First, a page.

Friday, February 01, 2008

Femtosecond laser produced the colored metals

A tabletop femtosecond laser has been used to change the surface properties of metals to reflect a specific color or combination of colors. Silver, platinum, gold, and other metals have been turned colors such as blue, gray, black, and purple.

Today and reported Unversity of Rochester's Professor Guo's recent research achievement.

The intense blast forces the surface of the metal to form nanostructures -- pits, globules and strands that response incoming light in different ways depending on the way the laser pulse sculpted the structures. Since the structures are smaller than the wavelength of light, the way they reflect light is highly dependent upon their specific size and shape, Guo said. Varying the laser intensity, pulse length, and number of pulses, allows Guo to control the configuration of the nanostructures, and hence control what color the metal reflects.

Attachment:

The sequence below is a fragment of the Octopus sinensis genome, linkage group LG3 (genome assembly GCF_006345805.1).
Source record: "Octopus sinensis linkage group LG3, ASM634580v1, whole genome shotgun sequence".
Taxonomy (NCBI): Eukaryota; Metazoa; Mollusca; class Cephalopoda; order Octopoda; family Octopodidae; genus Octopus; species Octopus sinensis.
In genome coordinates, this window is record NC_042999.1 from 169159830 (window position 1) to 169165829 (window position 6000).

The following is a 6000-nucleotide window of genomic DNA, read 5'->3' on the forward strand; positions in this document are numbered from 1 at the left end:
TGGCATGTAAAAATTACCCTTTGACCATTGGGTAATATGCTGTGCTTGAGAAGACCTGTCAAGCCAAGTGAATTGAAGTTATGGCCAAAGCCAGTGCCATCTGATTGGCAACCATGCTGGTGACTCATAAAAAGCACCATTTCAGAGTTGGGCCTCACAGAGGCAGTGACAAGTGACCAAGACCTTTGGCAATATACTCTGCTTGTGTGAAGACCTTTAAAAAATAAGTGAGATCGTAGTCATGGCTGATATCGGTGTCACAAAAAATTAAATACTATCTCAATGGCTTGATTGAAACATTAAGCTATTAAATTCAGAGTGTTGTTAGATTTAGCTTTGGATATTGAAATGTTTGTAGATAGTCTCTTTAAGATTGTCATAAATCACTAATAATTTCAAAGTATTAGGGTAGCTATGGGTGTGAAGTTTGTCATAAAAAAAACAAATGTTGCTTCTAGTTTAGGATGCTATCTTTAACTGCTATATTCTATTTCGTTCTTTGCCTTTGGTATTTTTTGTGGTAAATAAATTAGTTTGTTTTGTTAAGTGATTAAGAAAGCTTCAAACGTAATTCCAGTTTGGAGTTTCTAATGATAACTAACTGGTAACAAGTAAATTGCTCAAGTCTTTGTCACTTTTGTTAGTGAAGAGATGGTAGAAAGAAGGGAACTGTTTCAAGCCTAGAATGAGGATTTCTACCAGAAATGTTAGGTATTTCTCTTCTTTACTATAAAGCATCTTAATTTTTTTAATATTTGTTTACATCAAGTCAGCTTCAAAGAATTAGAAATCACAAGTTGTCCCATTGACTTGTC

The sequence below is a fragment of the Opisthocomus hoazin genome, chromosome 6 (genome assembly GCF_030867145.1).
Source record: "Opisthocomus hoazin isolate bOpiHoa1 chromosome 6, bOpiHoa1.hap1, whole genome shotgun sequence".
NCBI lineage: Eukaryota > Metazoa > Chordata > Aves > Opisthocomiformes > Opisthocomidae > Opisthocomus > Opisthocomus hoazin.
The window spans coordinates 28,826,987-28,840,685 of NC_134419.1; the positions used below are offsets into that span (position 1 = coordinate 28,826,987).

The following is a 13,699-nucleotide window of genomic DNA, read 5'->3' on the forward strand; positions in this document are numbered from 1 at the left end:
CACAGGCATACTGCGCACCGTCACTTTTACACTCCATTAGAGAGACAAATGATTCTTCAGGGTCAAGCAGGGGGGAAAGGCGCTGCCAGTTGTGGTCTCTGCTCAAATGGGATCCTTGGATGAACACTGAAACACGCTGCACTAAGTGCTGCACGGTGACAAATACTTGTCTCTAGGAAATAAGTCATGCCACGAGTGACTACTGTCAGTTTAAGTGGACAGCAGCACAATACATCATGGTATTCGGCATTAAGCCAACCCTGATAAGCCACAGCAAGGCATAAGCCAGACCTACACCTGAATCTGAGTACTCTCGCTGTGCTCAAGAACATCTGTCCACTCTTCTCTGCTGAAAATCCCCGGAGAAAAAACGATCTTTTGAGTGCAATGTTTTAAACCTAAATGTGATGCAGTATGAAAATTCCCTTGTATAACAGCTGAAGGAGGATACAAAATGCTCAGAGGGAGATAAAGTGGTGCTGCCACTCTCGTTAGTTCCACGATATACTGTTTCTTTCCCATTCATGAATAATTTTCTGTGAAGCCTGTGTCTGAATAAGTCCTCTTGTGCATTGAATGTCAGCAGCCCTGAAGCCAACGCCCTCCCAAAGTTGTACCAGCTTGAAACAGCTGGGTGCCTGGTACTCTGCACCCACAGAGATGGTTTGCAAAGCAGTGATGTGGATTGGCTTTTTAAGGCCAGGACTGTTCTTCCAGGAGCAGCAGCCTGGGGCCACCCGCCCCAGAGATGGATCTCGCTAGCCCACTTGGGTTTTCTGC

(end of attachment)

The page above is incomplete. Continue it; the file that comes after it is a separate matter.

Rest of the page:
1 comment:

Physics News Update said...

The Darkest Material Ever Made

Consists of a carpet of vertically oriented carbon nanotubes. The darkness or lightness of any object depends on the fraction of light falling on the object that gets reflected back. The reflectivity of the nanotube array developed by physicists at the Rensselaer Polytechnic Institute (RPI) is only 0.045%, three times smaller than the best previous dark object (see figure at Shawn Lin and his colleagues grow the nanotubes on iron nanodots atop a silicon wafer. The resulting mat is thin (10-800 microns) and lightweight (.01-.02 g/cm^3).

Possible applications include the revision of darkness standards, such as are used by photographers. The lowest dark scale defined by NIST right now is for reflectances of about 1.5%. The material might also be useful in astronomical detectors (where you want to soak up stray radiation) or in photovoltaic cells which turn sunlight into electricity. Lin ( says that an additional feature of this new material is that it represents a controllably porous substance with an index of refraction (1.02) not very different from that of air. (Yang et al., NanoLetters, 9 January 2008).